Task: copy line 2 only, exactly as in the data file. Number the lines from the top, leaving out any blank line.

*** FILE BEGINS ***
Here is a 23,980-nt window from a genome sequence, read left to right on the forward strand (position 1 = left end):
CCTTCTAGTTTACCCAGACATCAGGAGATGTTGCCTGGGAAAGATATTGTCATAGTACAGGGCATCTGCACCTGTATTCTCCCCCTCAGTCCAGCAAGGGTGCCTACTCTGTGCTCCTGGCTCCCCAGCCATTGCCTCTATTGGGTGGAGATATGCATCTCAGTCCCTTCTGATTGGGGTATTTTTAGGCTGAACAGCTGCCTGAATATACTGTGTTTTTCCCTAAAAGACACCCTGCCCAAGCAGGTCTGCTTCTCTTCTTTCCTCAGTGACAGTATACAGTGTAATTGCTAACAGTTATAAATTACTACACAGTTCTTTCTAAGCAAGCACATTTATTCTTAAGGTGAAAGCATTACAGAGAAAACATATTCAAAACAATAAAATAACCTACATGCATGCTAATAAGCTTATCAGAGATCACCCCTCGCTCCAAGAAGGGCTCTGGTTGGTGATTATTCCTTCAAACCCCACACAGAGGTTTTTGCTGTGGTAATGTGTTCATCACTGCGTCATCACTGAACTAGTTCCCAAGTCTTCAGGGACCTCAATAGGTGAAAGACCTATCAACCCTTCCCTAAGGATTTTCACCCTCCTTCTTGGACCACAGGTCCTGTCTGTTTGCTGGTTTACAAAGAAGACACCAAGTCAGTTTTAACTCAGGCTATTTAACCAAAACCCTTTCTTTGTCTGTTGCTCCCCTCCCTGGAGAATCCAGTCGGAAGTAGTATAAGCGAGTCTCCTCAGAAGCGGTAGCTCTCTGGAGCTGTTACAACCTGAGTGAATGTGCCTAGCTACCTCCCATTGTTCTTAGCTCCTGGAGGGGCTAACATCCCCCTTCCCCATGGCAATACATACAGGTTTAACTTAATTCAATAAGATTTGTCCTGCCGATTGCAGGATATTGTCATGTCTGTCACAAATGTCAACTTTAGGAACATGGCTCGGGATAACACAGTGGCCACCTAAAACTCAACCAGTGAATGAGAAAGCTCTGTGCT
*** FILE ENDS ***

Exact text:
CCTTCTAGTTTACCCAGACATCAGGAGATGTTGCCTGGGAAAGATATTGTCATAGTACAGGGCATCTGCACCTGTATTCTCCCCCTCAGTCCAGCAAGGGTGCCTACTCTGTGCTCCTGGCTCCCCAGCCATTGCCTCTATTGGGTGGAGATATGCATCTCAGTCCCTTCTGATTGGGGTATTTTTAGGCTGAACAGCTGCCTGAATATACTGTGTTTTTCCCTAAAAGACACCCTGCCCAAGCAGGTCTGCTTCTCTTCTTTCCTCAGTGACAGTATACAGTGTAATTGCTAACAGTTATAAATTACTACACAGTTCTTTCTAAGCAAGCACATTTATTCTTAAGGTGAAAGCATTACAGAGAAAACATATTCAAAACAATAAAATAACCTACATGCATGCTAATAAGCTTATCAGAGATCACCCCTCGCTCCAAGAAGGGCTCTGGTTGGTGATTATTCCTTCAAACCCCACACAGAGGTTTTTGCTGTGGTAATGTGTTCATCACTGCGTCATCACTGAACTAGTTCCCAAGTCTTCAGGGACCTCAATAGGTGAAAGACCTATCAACCCTTCCCTAAGGATTTTCACCCTCCTTCTTGGACCACAGGTCCTGTCTGTTTGCTGGTTTACAAAGAAGACACCAAGTCAGTTTTAACTCAGGCTATTTAACCAAAACCCTTTCTTTGTCTGTTGCTCCCCTCCCTGGAGAATCCAGTCGGAAGTAGTATAAGCGAGTCTCCTCAGAAGCGGTAGCTCTCTGGAGCTGTTACAACCTGAGTGAATGTGCCTAGCTACCTCCCATTGTTCTTAGCTCCTGGAGGGGCTAACATCCCCCTTCCCCATGGCAATACATACAGGTTTAACTTAATTCAATAAGATTTGTCCTGCCGATTGCAGGATATTGTCATGTCTGTCACAAATGTCAACTTTAGGAACATGGCTCGGGATAACACAGTGGCCACCTAAAACTCAACCAGTGAATGAGAAAGCTCTGTGCT